Matienzo Caves Project 2021

News and cave exploration around Matienzo during 2021.
A map with area names can be found here.

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January / February

   A brief update which will be expanded before the next Expedition:

    The Matienzo Caves Project has an exploration permit for 2021. A map shows the permit areas for all of Cantabria. A larger jpeg shows the permit boundary along with municipal boundaries and major cave passage. One area - a triangular section of Ribamontán al Monte - bounded on the NW side by the motorway and including Monte Llusa and Villanueva - is being shared with a Spanish group, Club Montaña y Espeleología La Cambera. These cavers have been busy documenting holes to the SW of Monte Llusa (the Cierrolinos area) and are in the process of surveying the larger finds. The mainly small finds have links below in the Cierrolinos and Garzón areas. One find, site 5067, Torca Cópica Escarlata, "looks great, this is a good one", has been surveyed for over 300m and is still going.
    The group publishes a blog which and been "dissected" and is now part of the Matienzo log book. (At the time of writing La Cambera had published 12 entries from January 15th to March 16th. See https://lacambera.wordpress.com/category/ano-2021/) A jpg map of the finds can be seen here. We look forward to surveys and photographs and the time when we can properly share explorations. This will include pushing on in the Villanueva resurgence, site 5023.
    La Asociación Deportiva Espeleo y Montaña Colindres (ADEMCO) have published a journal detailing their finds in the Voto area in 2020. A couple of sites overlap our "old" areas: site 999 is on the track rising up to the south from San Miguel de Aras and their "new" AD-85 is our 0305, first found in 1981, but now properly documented by the Spanish group.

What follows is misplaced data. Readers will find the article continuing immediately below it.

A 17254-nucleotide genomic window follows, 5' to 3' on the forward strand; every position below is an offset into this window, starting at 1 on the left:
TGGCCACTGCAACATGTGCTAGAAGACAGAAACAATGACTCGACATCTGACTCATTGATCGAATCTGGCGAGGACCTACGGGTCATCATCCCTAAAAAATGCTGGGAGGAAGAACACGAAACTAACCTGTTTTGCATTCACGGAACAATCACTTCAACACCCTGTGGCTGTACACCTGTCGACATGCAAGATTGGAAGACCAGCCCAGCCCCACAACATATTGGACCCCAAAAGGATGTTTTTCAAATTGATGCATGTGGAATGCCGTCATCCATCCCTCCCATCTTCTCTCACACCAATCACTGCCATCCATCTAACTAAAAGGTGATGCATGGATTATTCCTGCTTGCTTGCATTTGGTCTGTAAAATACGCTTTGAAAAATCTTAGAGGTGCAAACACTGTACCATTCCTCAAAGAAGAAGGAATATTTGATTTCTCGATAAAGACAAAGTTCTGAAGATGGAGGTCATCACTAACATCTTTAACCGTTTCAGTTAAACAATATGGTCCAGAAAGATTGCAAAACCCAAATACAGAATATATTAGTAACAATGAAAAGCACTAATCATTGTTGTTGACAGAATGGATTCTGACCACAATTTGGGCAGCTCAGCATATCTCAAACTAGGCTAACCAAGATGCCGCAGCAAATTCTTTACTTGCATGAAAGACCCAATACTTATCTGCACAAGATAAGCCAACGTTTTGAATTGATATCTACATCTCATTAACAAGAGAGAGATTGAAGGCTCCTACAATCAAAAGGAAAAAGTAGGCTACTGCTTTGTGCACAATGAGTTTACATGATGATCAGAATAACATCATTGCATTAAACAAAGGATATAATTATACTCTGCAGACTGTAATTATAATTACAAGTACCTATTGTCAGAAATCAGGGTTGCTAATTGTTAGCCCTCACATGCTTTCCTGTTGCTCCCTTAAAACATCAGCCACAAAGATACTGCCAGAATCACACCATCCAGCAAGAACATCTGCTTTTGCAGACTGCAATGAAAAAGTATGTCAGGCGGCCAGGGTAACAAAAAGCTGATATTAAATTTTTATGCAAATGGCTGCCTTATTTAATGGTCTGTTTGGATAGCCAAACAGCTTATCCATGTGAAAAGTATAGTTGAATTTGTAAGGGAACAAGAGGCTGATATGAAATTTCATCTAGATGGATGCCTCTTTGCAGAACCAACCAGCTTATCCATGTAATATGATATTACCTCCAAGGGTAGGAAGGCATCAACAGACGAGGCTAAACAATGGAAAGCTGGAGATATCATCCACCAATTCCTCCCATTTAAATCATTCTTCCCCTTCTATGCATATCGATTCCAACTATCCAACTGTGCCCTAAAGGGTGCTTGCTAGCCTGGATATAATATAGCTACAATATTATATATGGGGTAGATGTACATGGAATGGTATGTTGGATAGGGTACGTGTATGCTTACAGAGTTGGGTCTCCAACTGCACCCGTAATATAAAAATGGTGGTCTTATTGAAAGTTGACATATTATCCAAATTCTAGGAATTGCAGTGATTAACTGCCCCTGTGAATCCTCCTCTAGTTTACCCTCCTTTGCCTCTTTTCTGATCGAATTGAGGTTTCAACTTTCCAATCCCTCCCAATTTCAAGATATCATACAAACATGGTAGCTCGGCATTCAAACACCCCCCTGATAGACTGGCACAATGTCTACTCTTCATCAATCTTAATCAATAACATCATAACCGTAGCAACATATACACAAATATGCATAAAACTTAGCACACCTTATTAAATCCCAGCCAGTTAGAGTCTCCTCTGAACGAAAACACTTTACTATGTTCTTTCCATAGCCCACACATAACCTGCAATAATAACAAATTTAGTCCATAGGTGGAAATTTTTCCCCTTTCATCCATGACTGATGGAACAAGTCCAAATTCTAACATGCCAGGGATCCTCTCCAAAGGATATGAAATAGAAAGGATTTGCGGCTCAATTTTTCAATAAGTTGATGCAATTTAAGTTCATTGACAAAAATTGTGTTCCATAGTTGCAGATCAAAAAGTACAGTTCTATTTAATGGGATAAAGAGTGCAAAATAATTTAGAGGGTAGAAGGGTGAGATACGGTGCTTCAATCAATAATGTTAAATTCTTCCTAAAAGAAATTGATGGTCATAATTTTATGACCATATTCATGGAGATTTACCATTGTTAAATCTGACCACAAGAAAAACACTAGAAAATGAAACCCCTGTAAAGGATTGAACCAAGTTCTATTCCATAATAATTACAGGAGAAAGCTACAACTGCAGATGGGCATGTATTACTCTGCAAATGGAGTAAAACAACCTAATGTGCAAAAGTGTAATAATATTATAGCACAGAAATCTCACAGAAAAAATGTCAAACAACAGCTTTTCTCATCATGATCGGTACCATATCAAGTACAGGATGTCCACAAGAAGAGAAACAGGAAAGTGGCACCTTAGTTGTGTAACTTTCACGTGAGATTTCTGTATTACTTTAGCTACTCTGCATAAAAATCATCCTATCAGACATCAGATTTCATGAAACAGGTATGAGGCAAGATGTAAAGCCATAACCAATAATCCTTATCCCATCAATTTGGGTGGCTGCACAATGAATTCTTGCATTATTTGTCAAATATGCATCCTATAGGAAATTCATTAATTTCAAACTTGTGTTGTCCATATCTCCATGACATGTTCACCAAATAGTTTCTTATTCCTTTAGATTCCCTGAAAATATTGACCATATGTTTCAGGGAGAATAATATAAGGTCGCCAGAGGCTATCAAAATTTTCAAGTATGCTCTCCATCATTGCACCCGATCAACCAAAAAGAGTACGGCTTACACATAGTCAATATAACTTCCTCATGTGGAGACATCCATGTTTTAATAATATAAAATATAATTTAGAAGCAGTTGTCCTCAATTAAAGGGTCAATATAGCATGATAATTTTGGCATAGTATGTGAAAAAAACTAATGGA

The new book, "Matienzo Caves Project 2010 - 2019" has been published and advertised on the main caving social media sites. Details can be found here.
   The threat of a wind farm between Matienzo and the Miera valley was raised, affecting Arredondo, Riotuerto and Miera. This page summarises the possible works, the risks to some cave sites and a section of links to other proposed parques eólicos. One site mentioned as under possible threat is in the Pistruellos area, Riotuerto: Cueva de la Colodra is an archaeological site which we spotted out-of-area in 2006 and has now been added to the MCP catalogue as site 5069.
   Another proposed wind farm, again feeding into the Fuenta las Varas substation, is Las Quebraduras, outlined here.
   A section of links bringing together all the wind farms threats and info is found here.
   Pete Smith is collating a Matienzo Speleothems and Speleogens page, highlighting some examples of the myriad types of these features found in the Matienzo caves. Photographic examples (new or from the website) should be sent to Pete at smith_peter2004[at]yahoo.es
   Peter has also surveyed 3 small sites in the depression: 1455, 1530 and 1910.